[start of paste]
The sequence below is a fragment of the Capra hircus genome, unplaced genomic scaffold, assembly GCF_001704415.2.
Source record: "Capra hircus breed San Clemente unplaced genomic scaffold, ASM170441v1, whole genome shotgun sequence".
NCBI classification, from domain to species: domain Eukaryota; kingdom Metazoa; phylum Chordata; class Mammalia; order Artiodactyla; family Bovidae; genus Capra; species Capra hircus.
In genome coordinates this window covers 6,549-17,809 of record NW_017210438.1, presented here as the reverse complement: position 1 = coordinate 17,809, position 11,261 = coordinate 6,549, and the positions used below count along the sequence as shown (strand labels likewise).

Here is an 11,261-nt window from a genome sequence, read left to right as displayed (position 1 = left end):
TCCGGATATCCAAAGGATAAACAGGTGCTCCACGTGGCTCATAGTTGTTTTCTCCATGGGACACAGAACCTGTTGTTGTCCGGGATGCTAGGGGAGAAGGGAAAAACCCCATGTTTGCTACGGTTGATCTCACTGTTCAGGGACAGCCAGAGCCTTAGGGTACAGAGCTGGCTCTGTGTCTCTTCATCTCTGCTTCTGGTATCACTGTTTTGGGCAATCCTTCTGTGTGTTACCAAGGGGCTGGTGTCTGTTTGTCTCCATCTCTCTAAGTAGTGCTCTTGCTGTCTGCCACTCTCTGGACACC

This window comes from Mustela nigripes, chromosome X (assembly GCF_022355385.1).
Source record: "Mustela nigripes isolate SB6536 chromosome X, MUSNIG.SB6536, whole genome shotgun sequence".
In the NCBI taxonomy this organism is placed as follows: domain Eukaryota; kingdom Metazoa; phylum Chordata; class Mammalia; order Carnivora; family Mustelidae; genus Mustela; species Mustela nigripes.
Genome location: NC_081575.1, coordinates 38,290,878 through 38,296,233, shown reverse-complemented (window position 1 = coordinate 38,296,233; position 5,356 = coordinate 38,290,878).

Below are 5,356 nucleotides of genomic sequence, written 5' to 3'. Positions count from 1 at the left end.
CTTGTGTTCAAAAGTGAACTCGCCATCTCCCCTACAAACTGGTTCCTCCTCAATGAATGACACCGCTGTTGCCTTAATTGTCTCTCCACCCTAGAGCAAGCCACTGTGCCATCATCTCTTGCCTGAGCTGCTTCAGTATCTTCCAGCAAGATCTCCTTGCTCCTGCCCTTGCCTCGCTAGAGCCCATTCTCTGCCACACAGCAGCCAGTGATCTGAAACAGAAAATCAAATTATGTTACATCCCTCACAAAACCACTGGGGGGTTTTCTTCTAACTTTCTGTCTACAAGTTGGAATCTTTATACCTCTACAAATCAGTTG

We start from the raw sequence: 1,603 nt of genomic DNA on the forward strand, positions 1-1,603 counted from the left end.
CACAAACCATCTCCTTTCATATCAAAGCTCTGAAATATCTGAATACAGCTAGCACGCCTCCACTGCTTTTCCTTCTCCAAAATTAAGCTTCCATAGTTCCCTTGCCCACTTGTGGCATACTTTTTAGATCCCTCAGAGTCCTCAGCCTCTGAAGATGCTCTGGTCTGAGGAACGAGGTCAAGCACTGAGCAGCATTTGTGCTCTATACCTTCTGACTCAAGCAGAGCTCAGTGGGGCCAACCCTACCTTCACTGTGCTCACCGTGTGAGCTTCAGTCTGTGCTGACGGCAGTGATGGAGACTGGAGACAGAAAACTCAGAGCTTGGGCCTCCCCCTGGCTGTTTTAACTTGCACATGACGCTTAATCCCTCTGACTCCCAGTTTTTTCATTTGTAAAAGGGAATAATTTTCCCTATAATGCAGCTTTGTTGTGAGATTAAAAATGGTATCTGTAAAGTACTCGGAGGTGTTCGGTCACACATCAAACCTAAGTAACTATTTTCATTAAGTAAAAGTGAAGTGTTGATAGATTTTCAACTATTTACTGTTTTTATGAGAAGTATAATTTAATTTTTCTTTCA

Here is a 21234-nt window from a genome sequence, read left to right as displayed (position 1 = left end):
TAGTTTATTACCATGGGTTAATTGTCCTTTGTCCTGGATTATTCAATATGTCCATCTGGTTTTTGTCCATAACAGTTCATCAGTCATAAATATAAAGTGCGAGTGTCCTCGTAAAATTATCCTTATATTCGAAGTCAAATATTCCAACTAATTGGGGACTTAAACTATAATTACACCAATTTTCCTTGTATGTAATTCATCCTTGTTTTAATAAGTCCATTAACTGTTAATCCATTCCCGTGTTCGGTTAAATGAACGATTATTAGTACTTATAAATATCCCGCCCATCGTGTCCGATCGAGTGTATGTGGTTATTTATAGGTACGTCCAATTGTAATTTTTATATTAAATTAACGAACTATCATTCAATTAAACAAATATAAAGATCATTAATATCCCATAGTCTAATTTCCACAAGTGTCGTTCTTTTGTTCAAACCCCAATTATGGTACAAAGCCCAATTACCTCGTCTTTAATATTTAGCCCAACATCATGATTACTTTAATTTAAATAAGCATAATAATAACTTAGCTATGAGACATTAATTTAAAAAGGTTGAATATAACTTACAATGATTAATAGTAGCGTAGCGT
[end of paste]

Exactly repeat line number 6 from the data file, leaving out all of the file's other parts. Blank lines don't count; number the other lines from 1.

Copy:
TCCGGATATCCAAAGGATAAACAGGTGCTCCACGTGGCTCATAGTTGTTTTCTCCATGGGACACAGAACCTGTTGTTGTCCGGGATGCTAGGGGAGAAGGGAAAAACCCCATGTTTGCTACGGTTGATCTCACTGTTCAGGGACAGCCAGAGCCTTAGGGTACAGAGCTGGCTCTGTGTCTCTTCATCTCTGCTTCTGGTATCACTGTTTTGGGCAATCCTTCTGTGTGTTACCAAGGGGCTGGTGTCTGTTTGTCTCCATCTCTCTAAGTAGTGCTCTTGCTGTCTGCCACTCTCTGGACACC